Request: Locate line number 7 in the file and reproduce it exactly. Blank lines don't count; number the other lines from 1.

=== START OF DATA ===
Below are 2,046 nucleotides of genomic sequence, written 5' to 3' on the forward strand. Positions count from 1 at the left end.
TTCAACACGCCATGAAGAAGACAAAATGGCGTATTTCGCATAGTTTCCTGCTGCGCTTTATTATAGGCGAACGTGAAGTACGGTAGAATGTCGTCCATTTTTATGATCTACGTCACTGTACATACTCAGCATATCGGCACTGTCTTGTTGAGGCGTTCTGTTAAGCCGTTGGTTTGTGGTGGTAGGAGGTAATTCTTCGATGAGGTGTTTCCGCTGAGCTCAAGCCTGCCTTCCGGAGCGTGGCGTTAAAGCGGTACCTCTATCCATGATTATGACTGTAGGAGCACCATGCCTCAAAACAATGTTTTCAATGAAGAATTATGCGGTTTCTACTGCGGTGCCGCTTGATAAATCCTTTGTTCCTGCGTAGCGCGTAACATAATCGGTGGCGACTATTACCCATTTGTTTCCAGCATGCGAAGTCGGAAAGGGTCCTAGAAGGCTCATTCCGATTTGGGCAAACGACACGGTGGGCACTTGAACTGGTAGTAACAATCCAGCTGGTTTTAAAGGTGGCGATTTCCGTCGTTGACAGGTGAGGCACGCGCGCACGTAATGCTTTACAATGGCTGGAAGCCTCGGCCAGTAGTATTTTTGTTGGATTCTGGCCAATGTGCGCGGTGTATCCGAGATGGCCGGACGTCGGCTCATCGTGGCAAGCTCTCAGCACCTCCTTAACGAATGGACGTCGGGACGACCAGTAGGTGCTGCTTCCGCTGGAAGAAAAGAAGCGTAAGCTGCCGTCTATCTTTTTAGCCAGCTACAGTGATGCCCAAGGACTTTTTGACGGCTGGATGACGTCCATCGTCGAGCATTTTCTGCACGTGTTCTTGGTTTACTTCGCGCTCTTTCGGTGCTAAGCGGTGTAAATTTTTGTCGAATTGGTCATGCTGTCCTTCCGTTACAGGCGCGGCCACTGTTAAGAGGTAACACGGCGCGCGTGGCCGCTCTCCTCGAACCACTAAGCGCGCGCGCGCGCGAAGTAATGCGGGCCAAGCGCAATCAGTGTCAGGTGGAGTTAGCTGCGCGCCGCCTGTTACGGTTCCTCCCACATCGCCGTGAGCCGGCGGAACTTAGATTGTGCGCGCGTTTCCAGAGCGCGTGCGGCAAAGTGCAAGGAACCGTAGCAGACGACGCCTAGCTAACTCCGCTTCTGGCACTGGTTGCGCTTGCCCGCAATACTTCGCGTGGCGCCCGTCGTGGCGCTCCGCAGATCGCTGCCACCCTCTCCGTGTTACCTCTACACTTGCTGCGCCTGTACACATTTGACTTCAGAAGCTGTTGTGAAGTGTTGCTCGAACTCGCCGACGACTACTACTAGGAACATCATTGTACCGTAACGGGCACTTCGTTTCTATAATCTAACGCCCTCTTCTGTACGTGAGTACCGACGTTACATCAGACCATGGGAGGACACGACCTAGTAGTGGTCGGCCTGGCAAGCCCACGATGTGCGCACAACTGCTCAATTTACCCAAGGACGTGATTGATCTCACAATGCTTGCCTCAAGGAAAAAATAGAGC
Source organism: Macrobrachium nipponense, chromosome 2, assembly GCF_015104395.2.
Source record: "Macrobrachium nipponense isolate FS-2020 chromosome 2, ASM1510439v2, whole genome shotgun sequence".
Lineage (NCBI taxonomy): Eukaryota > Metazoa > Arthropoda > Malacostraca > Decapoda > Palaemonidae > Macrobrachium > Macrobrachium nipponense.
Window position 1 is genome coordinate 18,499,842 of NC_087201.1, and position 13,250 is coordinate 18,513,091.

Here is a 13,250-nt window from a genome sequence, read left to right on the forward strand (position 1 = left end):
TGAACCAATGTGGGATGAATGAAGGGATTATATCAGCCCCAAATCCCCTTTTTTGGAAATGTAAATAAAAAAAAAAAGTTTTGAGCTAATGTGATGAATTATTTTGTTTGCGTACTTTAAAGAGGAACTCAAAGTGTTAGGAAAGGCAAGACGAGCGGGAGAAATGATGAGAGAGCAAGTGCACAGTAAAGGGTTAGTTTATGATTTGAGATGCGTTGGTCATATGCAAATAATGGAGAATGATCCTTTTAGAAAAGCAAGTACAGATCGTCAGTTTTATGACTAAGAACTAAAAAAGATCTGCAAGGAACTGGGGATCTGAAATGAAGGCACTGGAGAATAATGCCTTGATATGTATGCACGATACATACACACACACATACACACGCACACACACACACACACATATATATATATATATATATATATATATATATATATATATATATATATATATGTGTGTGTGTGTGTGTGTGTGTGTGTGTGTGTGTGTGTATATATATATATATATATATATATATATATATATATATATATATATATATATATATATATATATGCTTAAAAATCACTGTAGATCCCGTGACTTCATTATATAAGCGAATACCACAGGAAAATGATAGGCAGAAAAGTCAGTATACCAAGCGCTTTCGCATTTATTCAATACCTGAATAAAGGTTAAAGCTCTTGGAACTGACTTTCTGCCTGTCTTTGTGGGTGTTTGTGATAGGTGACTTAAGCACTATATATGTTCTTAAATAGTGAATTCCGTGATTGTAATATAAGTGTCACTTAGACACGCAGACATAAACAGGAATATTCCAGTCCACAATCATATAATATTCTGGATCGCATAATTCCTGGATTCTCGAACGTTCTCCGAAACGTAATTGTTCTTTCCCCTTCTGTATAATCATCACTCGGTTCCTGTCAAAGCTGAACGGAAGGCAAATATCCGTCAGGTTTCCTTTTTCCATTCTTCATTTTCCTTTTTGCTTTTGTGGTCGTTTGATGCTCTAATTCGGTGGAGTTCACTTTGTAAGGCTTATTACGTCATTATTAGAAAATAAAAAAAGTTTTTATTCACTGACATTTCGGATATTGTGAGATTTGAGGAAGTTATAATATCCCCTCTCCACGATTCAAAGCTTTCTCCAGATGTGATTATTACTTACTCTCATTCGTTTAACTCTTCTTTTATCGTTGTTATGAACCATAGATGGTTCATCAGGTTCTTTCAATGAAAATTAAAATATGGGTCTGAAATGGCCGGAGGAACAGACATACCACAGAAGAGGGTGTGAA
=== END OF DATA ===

Here is a 13,250-nt window from a genome sequence, read left to right on the forward strand (position 1 = left end):